On Saturday, 20 people, shopping for groceries and back-to-school supplies, lost their lives in a hate-fueled act of white supremacy and domestic terrorism. It was just reported that two of the more than two dozen wounded in this heinous attack have also died, bringing the number of victims to 22.
And amazingly, though it’s only been 48 hours, El Paso was not our nation’s most recent mass shooting. Thirteen hours later, another nine people would be gunned down in Dayton, Ohio.
El Paso is a strong community and I know its resolve and spirit are unbreakable. We need to help our fellow Texans in El Paso as they deal with the aftermath of this terror attack. If you would like to help the victims in El Paso, visit the El Paso Community Foundation’s Shooting Victims Fund by clicking here.
Helping people in need must be our first priority. But the work cannot end there. We have to take action to put an end to mass shootings and the growing white nationalist threat in this country.
Just think: Dallas, Sutherland Springs, Santa Fe and now El Paso. Four mass shootings in Texas in three years and little has changed.
In Washington and in Austin, common-sense gun safety measures have been ignored or defeated. Harmful and hateful rhetoric coming from the White House is nearly always unchallenged by members of the president’s party. There is far too much finger-pointing and deflecting of blame. All while innocent people continue to die, needlessly.
Here in Texas, why won’t our Republican leaders act?
In large part, they are too afraid to stand up to the NRA and the Tea Party. They’re afraid to challenge the powerful gun lobby for fear of being challenged at the ballot box. Instead, they place the blame on mental health or on video games.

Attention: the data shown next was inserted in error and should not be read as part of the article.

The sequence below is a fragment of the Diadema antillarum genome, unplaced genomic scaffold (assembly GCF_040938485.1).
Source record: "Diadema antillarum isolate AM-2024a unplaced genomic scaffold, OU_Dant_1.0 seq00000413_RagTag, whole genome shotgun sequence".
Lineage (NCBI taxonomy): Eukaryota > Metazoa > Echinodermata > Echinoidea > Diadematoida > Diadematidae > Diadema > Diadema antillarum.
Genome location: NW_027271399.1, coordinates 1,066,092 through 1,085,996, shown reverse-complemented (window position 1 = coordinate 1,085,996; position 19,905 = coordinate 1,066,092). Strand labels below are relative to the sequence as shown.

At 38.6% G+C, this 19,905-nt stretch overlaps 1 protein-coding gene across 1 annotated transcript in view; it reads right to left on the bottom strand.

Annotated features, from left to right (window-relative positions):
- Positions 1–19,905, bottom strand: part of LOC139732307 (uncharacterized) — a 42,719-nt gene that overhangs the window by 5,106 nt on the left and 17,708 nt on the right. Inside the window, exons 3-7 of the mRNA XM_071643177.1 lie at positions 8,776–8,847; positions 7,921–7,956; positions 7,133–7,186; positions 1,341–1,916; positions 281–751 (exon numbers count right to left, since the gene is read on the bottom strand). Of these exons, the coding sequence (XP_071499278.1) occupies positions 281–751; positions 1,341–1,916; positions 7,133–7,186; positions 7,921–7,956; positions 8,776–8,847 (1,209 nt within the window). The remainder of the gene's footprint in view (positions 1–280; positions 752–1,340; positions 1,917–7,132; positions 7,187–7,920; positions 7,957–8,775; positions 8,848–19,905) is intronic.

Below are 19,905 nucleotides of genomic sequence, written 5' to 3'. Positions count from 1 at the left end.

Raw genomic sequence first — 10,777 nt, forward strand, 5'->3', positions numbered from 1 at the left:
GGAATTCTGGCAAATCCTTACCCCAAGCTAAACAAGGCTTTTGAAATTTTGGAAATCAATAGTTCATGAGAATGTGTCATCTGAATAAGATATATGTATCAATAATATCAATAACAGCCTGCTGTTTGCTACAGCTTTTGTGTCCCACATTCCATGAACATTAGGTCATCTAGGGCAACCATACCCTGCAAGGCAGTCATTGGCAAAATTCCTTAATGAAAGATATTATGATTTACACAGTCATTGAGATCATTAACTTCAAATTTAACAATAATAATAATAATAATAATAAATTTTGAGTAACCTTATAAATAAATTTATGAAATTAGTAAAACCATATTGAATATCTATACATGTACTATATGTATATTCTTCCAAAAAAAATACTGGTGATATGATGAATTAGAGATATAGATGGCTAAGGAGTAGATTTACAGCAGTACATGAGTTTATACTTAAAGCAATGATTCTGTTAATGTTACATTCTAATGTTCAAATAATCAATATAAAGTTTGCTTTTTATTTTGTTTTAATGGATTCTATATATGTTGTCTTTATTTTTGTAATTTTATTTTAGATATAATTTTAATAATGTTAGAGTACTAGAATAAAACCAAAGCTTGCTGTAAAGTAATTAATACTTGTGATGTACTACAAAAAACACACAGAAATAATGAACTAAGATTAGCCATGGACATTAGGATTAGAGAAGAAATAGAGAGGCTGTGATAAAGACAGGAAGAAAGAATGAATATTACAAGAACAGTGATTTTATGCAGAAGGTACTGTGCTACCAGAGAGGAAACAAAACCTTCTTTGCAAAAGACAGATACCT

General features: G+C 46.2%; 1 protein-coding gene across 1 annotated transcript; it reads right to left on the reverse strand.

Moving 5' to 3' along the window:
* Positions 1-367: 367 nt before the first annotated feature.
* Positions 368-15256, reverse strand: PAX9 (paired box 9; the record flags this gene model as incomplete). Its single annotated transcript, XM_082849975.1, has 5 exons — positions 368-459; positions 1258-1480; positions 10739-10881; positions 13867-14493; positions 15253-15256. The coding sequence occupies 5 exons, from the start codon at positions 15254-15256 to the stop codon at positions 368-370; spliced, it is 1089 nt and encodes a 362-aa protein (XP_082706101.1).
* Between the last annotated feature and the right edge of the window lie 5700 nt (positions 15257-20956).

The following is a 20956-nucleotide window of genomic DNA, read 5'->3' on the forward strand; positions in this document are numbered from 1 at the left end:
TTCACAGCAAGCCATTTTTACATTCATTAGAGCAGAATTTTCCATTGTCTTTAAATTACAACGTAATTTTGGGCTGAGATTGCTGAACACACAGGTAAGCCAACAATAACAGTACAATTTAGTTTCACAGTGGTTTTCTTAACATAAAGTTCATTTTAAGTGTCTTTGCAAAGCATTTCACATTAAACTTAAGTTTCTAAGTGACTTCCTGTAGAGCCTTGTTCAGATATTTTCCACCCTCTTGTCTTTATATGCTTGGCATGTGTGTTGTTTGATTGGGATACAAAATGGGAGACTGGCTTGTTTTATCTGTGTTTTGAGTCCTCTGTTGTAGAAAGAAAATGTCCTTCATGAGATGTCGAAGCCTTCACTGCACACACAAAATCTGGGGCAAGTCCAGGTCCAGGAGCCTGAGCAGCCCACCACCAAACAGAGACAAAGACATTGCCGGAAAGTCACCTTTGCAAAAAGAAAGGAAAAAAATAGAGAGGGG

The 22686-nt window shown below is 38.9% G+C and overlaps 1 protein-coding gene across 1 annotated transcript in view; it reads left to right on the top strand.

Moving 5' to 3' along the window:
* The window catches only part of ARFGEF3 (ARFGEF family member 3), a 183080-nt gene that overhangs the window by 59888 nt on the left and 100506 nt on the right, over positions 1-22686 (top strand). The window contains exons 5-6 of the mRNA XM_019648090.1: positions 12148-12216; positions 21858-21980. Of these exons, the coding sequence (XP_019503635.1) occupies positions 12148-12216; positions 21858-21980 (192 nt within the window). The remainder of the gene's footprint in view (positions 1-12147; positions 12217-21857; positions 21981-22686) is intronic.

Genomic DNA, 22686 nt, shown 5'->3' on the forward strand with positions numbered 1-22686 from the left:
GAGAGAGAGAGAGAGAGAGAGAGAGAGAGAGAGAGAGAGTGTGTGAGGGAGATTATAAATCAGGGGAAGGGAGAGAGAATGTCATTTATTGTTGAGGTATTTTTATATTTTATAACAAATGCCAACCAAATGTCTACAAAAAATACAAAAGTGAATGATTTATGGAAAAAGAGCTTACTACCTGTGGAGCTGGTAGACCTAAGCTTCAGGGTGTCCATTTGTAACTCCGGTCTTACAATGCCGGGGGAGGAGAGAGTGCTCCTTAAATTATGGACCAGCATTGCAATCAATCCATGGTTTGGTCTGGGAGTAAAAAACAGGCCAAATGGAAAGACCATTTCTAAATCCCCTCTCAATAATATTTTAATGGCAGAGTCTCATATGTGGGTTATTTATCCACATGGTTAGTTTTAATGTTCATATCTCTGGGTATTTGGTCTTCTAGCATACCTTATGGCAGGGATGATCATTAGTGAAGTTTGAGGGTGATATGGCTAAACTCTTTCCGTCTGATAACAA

Yet, when the opportunity presents itself to do something meaningful to keep guns out of the hands of those who shouldn’t have them, nothing happens.
Texas needs a Red Flag Law, a measure strongly supported by law enforcement that would help reduce the number of dangerous or unstable people who have access to firearms. In fact, after the Santa Fe massacre, Greg Abbott briefly put Red Flag Laws on the table. Unfortunately, Lt. Governor Dan Patrick said he was opposed, so the governor dropped the idea and backed off.
This was a major missed opportunity due to lack of leadership. And this is but one example.
A few months ago, on his way to school, my 7-year-old godson told his mother, “I like lockdown drills because I like to hide.” What a hard thing to hear from a child. In 1st grade, he should not be preparing for mass murderers, learning to hide from weapons or living in near-constant fear when he’s in his classroom. Unfortunately, however, that has become his generation’s new normal.
We can’t allow this to continue.